Oh, well I’m guessing I’m the one to review these pathetic Ubisoft NFTs. The first items that the publisher has put that are on blockchains, exclusive numbers for gamers from Ghost Recon Breakpoint, are not the most sought-after items. Not even that helmet that has the requirement of 600 hours of playtime.
Digits from Ubisoft. Digits make up a part of the Ubisoft Quartz “experience,” and instead of slightly different photos that show poorly drawn animals Digits are cosmetic items that are available in game that have distinct serial numbers.
The first offer, made available for free to users who have met certain playtime or account requirements, included the gun skin, which requires players to attain XP 5; a set pants that need to be worn for 100 hours and a mask available after playing for 600 hours playing an experience that was a complete mess at the time of launch.
The idea was that these limited NFT objects would eventually be given to players which could then sell the NFT items through one of Ubisoft’s licensed resellers, Rarible.com as well as Objkt.com.
There isn’t any shortage. There are a variety of Ubisoft products available that are available on sale sites with prices that can go upwards of the digital currency Tezos equivalent to 400 000 U.S. dollars (One Tezos equals 4.02 U.S. dollars as of the moment of writing).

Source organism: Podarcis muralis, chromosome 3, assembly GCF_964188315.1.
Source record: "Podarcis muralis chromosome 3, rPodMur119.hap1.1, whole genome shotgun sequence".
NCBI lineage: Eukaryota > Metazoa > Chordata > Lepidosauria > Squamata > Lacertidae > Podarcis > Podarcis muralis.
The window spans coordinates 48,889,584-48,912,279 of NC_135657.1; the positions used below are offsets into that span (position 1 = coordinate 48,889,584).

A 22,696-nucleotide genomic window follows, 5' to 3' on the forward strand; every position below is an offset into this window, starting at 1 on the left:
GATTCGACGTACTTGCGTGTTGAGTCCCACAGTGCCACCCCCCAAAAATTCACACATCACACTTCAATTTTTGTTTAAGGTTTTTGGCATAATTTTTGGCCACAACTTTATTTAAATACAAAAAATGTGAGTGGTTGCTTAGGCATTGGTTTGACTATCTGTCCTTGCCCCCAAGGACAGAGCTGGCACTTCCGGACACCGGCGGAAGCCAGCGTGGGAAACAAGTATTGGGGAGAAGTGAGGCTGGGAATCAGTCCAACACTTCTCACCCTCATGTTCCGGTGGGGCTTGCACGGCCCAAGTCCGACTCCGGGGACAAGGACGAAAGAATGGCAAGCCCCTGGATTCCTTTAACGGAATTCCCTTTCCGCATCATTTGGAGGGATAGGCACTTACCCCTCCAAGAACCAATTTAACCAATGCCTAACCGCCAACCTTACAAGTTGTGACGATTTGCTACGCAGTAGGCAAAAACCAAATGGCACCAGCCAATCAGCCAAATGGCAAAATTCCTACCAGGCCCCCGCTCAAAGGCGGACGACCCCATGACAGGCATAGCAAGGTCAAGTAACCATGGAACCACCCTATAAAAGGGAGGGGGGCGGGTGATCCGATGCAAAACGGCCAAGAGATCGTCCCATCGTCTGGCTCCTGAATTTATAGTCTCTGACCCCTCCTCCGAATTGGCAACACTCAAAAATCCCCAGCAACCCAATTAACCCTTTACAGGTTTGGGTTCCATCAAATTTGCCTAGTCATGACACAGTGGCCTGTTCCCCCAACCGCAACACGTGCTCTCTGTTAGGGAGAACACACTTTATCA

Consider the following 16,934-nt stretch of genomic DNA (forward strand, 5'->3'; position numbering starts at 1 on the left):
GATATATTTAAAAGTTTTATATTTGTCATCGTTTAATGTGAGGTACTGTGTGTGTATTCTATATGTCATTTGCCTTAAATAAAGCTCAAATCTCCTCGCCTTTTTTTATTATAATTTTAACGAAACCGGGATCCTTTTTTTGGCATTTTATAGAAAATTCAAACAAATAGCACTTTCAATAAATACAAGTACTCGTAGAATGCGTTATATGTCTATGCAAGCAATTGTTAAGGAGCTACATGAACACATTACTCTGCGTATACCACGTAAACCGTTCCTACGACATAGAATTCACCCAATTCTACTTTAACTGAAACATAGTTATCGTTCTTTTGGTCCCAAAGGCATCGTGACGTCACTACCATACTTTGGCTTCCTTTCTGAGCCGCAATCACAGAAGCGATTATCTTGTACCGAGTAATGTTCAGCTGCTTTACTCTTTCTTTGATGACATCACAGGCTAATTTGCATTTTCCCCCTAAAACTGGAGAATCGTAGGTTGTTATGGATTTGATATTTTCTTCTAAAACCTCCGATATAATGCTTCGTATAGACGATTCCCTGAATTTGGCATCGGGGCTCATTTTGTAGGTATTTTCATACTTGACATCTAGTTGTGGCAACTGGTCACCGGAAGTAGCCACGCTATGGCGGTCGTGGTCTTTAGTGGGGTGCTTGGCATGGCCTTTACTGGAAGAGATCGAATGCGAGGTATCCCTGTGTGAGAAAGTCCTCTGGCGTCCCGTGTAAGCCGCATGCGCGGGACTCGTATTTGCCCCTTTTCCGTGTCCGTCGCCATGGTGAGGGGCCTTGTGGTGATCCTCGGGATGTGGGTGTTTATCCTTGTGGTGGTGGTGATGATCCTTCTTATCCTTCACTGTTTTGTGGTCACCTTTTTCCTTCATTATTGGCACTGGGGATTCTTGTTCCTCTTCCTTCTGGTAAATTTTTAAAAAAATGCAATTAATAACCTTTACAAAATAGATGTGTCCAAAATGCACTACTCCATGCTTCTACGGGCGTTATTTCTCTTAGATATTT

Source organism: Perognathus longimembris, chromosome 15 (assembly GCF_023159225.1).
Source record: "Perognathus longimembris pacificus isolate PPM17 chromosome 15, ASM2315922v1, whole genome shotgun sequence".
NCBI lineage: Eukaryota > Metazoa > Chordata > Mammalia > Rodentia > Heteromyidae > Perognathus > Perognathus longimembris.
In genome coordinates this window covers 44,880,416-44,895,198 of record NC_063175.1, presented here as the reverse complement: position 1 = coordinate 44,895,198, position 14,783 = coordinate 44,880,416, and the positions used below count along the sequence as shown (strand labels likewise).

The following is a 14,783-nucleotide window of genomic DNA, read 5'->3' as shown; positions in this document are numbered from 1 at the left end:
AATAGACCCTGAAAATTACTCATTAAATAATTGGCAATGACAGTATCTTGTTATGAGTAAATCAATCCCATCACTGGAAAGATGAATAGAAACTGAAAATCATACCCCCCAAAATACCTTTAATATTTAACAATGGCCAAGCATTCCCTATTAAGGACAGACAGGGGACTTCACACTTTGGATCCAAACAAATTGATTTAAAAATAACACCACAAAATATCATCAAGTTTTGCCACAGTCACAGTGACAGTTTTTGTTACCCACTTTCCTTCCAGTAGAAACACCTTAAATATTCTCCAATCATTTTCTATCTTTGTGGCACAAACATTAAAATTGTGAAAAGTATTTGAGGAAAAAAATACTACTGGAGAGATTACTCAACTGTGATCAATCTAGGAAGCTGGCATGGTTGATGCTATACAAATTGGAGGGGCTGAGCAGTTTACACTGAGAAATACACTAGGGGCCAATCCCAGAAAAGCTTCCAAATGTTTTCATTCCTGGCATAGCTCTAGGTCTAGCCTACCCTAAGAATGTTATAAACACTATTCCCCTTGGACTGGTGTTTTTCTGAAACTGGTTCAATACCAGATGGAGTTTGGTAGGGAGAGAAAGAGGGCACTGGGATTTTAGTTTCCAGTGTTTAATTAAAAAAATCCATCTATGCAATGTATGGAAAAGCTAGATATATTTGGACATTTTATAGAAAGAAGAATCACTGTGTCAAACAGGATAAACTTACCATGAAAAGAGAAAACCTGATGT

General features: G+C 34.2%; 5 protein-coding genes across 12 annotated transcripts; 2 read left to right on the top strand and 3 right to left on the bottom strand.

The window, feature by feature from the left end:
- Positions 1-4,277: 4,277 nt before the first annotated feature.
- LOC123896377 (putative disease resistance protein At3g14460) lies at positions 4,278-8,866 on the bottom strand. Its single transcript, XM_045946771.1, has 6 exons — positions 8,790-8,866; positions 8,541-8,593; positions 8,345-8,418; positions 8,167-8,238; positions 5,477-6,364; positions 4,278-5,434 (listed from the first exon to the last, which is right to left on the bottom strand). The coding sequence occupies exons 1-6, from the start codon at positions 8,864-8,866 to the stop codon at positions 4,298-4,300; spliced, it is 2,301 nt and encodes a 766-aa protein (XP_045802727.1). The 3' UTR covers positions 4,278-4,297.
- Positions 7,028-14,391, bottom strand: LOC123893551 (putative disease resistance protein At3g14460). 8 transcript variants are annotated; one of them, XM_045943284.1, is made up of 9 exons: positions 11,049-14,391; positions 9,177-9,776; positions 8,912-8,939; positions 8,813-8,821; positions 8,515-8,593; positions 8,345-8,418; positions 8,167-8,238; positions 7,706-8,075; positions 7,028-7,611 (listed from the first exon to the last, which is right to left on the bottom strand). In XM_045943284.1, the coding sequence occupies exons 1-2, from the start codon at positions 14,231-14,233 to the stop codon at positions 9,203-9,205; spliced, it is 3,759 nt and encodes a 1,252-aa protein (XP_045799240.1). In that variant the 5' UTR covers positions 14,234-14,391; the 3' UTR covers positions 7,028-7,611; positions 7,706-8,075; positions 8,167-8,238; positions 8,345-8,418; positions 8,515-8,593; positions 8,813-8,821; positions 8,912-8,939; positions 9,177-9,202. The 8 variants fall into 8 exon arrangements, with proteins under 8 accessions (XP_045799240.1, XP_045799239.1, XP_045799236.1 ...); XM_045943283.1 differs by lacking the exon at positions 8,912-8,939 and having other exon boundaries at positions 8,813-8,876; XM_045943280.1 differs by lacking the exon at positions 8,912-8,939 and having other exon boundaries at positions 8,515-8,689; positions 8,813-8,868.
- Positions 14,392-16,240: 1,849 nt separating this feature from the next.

However, there aren’t many transactions taking place or even happening, and the ones which do occur aren’t nearly as costly. The authorized resellers both display a small amount of transactions that have occurred, and which amounts to 94.49 Tezos, which is approximately $380.
What is the reason for so few sales in an era of the energy-hungry NFTs in a spiral of chaos across the globe? In the first place, and I’m just guessing that just five players play Ghost Recon Breakpoint, give or take. Additionally, it’s likely that most gamers who use the game aren’t fan of tokens that aren’t fungible. Given the fan furore that caused S.T.A.L.K.E.R. 2 developers GSC Game World to announce that it would soon end their NFT plans, this is an likely scenario.
The third, and possibly the most important, Ubisoft created their Ubisoft Quartz program to ensure that only the players of the game NFTs are designed for can purchase Digits. This includes purchases from authorized reseller websites. To allow the average NFT buyer to purchase the Ghost Recon Breakpoint items, even from a person who is selling one, they must actively play Breakpoint.
There’s no reason anyone would like to take part in this game the way it is and so requiring non-players to spend hundreds of hours for the chance to “own” a helmet they are only able to sell to players who have logged hundreds of hours of effort that’s futile. What’s the point of all this when you could spend money on a shambling piece of art and walk away? If someone is looking to speculate there are many more affordable and more lucrative NFT alternatives to make that happen.